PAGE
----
On the "SR Births" page mentioned above, you can see selected free examples of the births register at various dates, plus a corrected birth and some minor birth registers - naturally, these are always more legible than any record I've been interested in.
The "SR Marriages" and "SR Deaths" pages are similar.


mgnv Report 24 Jun 2009 07:33

Two preceeding statements need amending.
"Civil registration of birth, marriages and deaths began in England and Wales from 1 July 1837, in Scotland from 1 January 1855, and in Ireland from 1 January 1864."
"For records of registration in Ireland and Northern Ireland (after 1922) there are no online indexes. The records are held in the General Register Offices in Dublin and Belfast."

Actually, civil registration of non-RC marriages began in 1845, and was extended to all marriages in 1864. At:;r=1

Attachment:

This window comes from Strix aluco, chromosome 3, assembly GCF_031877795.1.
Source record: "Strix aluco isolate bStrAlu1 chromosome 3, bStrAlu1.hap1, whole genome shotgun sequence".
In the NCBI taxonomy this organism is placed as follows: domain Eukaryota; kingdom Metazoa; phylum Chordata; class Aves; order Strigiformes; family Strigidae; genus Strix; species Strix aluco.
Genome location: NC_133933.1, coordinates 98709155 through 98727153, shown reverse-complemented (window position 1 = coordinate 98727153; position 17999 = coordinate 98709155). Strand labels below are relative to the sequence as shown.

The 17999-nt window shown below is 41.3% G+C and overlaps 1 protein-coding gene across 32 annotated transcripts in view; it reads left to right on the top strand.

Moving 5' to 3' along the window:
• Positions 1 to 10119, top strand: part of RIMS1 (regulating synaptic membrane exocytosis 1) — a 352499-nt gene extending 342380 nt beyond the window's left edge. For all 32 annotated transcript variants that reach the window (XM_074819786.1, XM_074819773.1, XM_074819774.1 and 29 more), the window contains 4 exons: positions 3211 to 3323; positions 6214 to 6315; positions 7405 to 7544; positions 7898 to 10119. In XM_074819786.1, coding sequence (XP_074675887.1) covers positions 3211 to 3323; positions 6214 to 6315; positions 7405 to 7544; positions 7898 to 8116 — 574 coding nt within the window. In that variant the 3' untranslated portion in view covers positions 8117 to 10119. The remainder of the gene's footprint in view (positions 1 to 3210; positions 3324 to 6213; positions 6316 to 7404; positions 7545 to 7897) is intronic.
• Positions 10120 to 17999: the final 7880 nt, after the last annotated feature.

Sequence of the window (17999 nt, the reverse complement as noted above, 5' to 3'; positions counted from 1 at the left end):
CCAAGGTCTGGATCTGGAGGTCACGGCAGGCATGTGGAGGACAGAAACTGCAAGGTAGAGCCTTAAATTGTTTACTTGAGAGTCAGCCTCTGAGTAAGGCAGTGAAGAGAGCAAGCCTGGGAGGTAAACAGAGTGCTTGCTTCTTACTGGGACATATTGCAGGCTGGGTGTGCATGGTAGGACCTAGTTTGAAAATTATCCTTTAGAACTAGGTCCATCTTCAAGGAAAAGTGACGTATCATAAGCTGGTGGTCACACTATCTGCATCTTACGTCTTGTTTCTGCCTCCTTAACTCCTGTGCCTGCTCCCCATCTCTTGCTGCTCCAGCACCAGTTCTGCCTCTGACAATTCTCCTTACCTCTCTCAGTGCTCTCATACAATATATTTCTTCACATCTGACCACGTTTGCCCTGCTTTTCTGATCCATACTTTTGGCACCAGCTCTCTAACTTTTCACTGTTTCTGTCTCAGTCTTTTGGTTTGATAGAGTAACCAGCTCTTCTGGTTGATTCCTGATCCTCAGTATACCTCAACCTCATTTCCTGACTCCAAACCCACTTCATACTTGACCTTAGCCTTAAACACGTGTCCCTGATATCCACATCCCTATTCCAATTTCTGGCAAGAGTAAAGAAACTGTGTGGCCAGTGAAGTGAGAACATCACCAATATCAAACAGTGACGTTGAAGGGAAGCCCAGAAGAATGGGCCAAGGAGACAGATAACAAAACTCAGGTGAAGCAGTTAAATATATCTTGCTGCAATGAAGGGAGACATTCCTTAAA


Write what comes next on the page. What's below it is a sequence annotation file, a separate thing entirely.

one can search the GRO(I) index thru 1921 for all Ireland, and for 1922-1958 for Eire only. Like Scotland, one can buy uncertified copies of the registers at a reduced price. See:


Gez Report 24 Jun 2009 14:02



Joy Report 25 Mar 2010 11:56

With updates - for new readers


mgnv Report 1 Jun 2011 18:27

You can see examples of English BMD certs near end at:

The document also lists the minor registers hel by the GRO, and the coverage dates for the IOM and CHI.

On a separate note, the older Irish BMDs are the same as English ones.
I don't know what the modern Irish certs are like for either Ireland.


mgnv Report 6 May 2012 05:33

Re Joy's post 17:28 19/10/2007

Marriage Registration
If the wedding takes place in church...etc.